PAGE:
When using the trimmer 10, it is preferred that the bulk of the cutting effort be done with the outer tip of the monofilament line 50. If a user positions the cutting head 24 too close to an immovable obstacle 46, as shown in FIG. 4, the monofilament line 50 and resilient sleeve 54 can bend over the radius 42 to lie wholly in the groove 44 and is thereby prevented from shearing off.
When the monofilament line 50 wears away to a length that is too short for efficient cutting, the cutting element 26 is removed from the head 24 by simply pushing on the free end of the monofilament line 50. This pushes the resilient sleeve 54 radially outward through the large diameter passage section 38 so the cutting element 26 can be removed. The worn monofilament line 50 is then removed from the resilient sleeve 54 and replaced with a new one of the normal unused length.
Although this invention has been disclosed and described in its preferred forms with a certain degree of particularity, it is understood that the present disclosure of the preferred forms is only by way of example and that numerous changes in the details of construction and operation and in the combination and arrangement of parts may be resorted to without departing from the spirit and scope of the invention as hereinafter claimed.
|Cited Patent||Filing date||Publication date||Applicant||Title|
|US4054992 *||Dec 18, 1975||Oct 25, 1977||Weed Eater, Inc.||Rotary cutting assembly|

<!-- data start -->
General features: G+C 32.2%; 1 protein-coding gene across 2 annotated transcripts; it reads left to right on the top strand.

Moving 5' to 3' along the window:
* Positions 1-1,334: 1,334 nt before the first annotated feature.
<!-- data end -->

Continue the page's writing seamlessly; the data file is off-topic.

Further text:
|US4062114 *||May 7, 1976||Dec 13, 1977||Woodrow Wilson Luick||Vegetation cutting apparatus|
|US4086700 *||Jul 13, 1976||May 2, 1978||Elta Machine Industrial Co., Ltd.||Cutting head for a mower|
|US4253288 *||Jul 13, 1979||Mar 3, 1981||Chun Joo H||Prefabricated wall panel|
|US4571831 *||Jul 31, 1984||Feb 25, 1986||The Toro Company||Cutting head for filament trimmer|
|US4644655 *||Sep 30, 1985||Feb 24, 1987||Bottamiller Douglas O||Cutting head for lawn trimmer|
|Citing Patent||Filing date||Publication date||Applicant||Title|
|US5398416 *||Jan 3, 1994||Mar 21, 1995||Mackey; Robert T.||Universal string trimmer replacement head|
|US5424128 *||Jul 21, 1993||Jun 13, 1995||Robert Phillips||Flexible cutting line with controlled drag|
|US5603205 *||Sep 13, 1995||Feb 18, 1997||Foster; Thomas E.||Trimmer and edger apparatus|
|US5758424 *||Aug 23, 1996||Jun 2, 1998||Iacona; Fernando R.||Head for string trimmer|
|US5887348 *||Nov 24, 1997||Mar 30, 1999||Iacona; Fernando R.||Head for string trimmer|
|US5896666 *||Jan 14, 1998||Apr 27, 1999||Iacona; Fernando R.||Head for string trimmer|
|US6401344||Aug 24, 2000||Jun 11, 2002||Mark R. Moore||Head for line trimming apparatus|
|US6842984 *||Nov 7, 2000||Jan 18, 2005||Weed Tiger, Inc.||Grass trimmer cutting line|
|US7134208||Apr 16, 2003||Nov 14, 2006||Black & Decker Inc.||Ergonomic handle for vegetation trimmer|
|US7536792||Jan 3, 2007||May 26, 2009||Moore Mark R||Head for a rotary line trimmer apparatus|
|US20080155837 *||Jan 3, 2007||Jul 3, 2008||Moore Mark R||Head for a rotary line trimmer apparatus|
|US20110203118 *||Feb 19, 2010||Aug 25, 2011||Kyodo Co., Ltd.||Brush cutter|
|U.S. Classification||30/276, 30/347, 56/12.7, D08/8|
|Aug 19, 1997||REMI||Maintenance fee reminder mailed|
|Jan 11, 1998||LAPS||Lapse for failure to pay maintenance fees|
|Mar 24, 1998||FP||Expired due to failure to pay maintenance fee|
Effective date: 19980114